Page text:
Published online by Cambridge University Press: 04 May 2021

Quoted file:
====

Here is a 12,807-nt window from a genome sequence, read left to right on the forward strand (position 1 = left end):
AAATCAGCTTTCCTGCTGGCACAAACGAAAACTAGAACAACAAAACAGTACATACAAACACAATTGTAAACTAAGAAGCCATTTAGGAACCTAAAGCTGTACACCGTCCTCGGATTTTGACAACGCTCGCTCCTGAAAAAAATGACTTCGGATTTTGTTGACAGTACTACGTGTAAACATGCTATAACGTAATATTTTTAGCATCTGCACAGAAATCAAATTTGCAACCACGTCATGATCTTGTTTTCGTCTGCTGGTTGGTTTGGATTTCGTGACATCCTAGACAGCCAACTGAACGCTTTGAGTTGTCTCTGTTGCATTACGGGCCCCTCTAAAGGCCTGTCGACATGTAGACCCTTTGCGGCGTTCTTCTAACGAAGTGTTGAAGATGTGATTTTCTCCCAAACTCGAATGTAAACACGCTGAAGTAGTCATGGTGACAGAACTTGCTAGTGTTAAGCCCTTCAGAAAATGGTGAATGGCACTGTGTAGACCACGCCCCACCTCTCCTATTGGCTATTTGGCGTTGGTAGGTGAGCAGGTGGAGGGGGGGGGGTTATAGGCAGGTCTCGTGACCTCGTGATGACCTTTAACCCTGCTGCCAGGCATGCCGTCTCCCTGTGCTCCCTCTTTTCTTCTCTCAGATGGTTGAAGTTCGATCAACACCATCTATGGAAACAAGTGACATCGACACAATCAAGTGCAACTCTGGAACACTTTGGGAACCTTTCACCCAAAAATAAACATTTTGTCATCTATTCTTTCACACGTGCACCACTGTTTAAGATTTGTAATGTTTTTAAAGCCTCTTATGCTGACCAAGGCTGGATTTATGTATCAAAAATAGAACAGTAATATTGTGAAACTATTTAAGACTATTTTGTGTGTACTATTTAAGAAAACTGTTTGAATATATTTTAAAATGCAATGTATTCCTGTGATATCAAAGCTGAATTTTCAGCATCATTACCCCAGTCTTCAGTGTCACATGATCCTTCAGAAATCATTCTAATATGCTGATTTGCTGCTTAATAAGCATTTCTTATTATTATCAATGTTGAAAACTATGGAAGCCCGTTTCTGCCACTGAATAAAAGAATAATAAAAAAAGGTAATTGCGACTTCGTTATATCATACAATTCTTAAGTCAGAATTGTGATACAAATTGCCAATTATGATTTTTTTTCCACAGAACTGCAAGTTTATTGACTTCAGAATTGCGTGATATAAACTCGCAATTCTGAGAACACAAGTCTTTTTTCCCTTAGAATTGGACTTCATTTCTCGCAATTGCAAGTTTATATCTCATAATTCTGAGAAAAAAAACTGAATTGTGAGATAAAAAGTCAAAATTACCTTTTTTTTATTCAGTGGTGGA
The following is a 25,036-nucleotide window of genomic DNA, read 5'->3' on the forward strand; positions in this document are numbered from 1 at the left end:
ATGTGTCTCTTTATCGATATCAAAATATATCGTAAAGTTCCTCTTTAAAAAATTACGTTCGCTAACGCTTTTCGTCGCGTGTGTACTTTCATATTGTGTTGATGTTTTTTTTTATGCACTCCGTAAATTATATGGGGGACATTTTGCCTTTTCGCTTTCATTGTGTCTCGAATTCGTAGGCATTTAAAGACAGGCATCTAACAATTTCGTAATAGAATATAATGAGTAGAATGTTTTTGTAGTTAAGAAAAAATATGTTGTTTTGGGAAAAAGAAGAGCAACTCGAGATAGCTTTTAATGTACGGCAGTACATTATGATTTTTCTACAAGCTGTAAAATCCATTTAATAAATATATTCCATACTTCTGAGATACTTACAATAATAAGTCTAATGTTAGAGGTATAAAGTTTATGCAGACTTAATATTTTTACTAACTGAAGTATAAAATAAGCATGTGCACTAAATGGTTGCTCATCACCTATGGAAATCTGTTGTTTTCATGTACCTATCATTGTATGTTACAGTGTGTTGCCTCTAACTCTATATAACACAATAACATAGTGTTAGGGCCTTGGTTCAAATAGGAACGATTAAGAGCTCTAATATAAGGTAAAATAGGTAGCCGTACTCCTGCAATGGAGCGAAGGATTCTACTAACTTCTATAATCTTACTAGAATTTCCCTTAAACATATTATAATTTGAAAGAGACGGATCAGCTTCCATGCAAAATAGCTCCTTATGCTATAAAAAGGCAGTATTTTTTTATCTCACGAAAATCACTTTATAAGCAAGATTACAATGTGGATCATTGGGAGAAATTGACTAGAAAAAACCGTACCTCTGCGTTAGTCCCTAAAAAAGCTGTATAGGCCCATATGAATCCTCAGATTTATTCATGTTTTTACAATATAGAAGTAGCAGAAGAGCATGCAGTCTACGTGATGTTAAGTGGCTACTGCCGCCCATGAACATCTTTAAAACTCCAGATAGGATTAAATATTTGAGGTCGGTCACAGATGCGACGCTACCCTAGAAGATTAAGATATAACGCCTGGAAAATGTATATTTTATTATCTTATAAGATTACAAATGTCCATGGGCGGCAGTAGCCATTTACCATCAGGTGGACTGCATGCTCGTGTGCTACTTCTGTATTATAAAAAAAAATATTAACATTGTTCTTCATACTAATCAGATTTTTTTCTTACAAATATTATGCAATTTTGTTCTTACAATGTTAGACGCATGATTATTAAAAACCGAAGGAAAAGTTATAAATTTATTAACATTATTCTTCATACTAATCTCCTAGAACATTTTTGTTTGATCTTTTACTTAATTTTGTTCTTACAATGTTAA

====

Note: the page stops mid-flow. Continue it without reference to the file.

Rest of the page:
Chapter 6 examines what accounts for Tawhid’s involvement in high-level, seemingly ideological violence in 1983 against Tripoli’s leftist movements and Christians. It acknowledges the causal role of ideology in this exercise of violence, mainly through the activism of a handful of highly ideologized Tawhid cadres who lobbied the leaders to engage in militant Islamist behaviour and exacerbated a climate of ideological polarization. But it also notes that, in spite of their increasing success in steering the movement’s behaviour in ideologically driven ways, these figures were a minority. Instead, the chapter finds that many of the rest of Tawhid’s members and leaders were not primarily guided by ideology in their exercise of violence, but rather by considerations of a primarily political, strategic, geopolitical and social nature. The heterogeneity of motivations which had led Tawhid to engage in violence became evident as the dynamics of conflict exposed too much variation across space and time to be solely guided by ideology. And, in a show of how the movement’s internal diversity could affect its behaviour, Tawhid would eventually be penetrated by criminals who steered its behaviour and exercise of violence in a direction at odds with its Islamist ideology.
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